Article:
aril n : fleshy and usually brightly colored cover of some seeds that develops from the ovule stalk and partially or entirely envelopes the seed
- Distinguish from aryl, which is a type of organic chemical radical.
An aril (or arillus) is a fleshy covering of certain seeds formed from the funiculus (attachment point of the seed).
The aril may create a fruit-like structure (called a false-fruit) and is produced by a few species of gymnosperms, notably the yews and related conifers in the families Taxaceae and Cephalotaxaceae. Instead of having a woody cone as is typical of most gymnosperms, the reproductive structure of the yew consists of a single seed that becomes surrounded by a fleshy, cup-like covering. This covering is derived from a highly modified cone scale.
In the photographs of a European yew (Taxus baccata) at right and below, note that the aril starts out as a small, green band at the base of the seed, then turns brown to red as it enlarges and surrounds the seed, eventually becoming fleshy and scarlet in color at maturity. The aril is attractive to fruit-eating birds and is non-toxic (all other parts of the yew are toxic), serving therefore to promote dispersal of the yew seed by birds, which digest the fleshy aril as a food source, and pass the seed out in their droppings.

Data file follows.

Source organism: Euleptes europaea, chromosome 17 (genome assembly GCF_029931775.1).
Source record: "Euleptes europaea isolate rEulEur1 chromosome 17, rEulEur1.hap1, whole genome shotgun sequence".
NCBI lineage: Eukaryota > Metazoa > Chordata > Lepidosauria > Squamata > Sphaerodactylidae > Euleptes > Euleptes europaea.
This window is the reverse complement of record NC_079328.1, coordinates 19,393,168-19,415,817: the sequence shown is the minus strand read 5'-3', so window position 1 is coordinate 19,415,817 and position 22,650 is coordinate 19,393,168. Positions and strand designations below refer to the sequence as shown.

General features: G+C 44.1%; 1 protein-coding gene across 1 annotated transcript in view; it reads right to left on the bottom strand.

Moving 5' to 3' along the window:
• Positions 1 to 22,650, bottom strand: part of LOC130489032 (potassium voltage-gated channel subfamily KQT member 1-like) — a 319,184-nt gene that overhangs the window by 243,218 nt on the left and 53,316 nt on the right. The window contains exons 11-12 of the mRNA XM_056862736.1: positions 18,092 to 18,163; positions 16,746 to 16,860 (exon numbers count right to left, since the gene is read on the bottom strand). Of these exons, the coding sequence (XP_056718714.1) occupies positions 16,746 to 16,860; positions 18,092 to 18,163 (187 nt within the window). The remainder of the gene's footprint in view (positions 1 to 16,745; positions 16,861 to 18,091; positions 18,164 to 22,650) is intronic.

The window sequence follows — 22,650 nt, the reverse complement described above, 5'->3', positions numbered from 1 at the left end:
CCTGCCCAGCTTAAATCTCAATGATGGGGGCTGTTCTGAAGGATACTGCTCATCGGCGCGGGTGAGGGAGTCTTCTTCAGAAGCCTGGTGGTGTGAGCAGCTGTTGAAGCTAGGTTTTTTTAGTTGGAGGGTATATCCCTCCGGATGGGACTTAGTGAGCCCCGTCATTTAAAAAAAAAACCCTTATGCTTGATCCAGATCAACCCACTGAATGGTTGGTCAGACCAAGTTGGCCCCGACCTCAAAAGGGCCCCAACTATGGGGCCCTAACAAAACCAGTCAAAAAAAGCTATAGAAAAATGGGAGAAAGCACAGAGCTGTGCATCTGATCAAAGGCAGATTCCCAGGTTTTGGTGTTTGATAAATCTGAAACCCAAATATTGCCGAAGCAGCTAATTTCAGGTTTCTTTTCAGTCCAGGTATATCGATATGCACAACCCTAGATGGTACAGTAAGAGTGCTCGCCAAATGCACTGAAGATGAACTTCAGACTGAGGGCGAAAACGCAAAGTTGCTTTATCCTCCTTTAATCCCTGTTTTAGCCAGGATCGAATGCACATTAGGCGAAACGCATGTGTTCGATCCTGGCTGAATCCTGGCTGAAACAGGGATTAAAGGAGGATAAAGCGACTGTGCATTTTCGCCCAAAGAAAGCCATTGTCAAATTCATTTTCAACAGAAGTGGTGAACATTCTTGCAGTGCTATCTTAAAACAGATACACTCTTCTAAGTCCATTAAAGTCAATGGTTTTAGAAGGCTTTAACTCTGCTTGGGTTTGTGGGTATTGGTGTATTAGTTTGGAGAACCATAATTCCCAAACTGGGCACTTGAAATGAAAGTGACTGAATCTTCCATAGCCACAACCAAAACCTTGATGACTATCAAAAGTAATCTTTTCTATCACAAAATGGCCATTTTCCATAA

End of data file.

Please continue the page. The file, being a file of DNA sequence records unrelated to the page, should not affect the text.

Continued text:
The term aril is not limited to yews. It means any specialized outgrowth from the funiculus (or hilum) that covers or is attached to the seed. It is sometimes applied to any appendage or thickening of the seed coat in flowering plants, such as the edible parts of the mangosteen and pomegranate fruit, or the mace of the nutmeg seed. The edible flesh of the longan, lychee, and ackee fruits is a highly developed aril surrounding the seed rather than a pericarp layer.
- Anderson, E. & Owens, J. N. (2003). Analysing the reproductive biology of Taxus: should it be included in Coniferales? Acta Hort. 615: 233-234.
aril in Danish: Frøkappe
aril in German: Arillus
aril in Spanish: Arilo
aril in Esperanto: Arilo
aril in French: Arille
aril in Italian: Arillo
aril in Dutch: Zaadmantel
aril in Japanese: 仮種皮
aril in Polish: Osnówka (botanika)
aril in Portuguese: Arilo
aril in Turkish: Arillus